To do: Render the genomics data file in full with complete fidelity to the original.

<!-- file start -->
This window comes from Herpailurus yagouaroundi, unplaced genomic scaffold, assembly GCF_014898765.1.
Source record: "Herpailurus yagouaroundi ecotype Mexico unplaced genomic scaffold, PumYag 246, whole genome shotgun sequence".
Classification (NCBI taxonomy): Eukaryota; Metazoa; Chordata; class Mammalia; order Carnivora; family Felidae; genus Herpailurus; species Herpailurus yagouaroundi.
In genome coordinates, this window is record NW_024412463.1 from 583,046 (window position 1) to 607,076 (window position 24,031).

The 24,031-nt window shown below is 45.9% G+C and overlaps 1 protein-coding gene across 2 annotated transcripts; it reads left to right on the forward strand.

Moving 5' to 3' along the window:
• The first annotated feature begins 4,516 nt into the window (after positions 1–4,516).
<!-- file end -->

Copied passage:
This window comes from Herpailurus yagouaroundi, unplaced genomic scaffold, assembly GCF_014898765.1.
Source record: "Herpailurus yagouaroundi ecotype Mexico unplaced genomic scaffold, PumYag 246, whole genome shotgun sequence".
Classification (NCBI taxonomy): Eukaryota; Metazoa; Chordata; class Mammalia; order Carnivora; family Felidae; genus Herpailurus; species Herpailurus yagouaroundi.
In genome coordinates, this window is record NW_024412463.1 from 583,046 (window position 1) to 607,076 (window position 24,031).

The 24,031-nt window shown below is 45.9% G+C and overlaps 1 protein-coding gene across 2 annotated transcripts; it reads left to right on the forward strand.

Moving 5' to 3' along the window:
• The first annotated feature begins 4,516 nt into the window (after positions 1–4,516).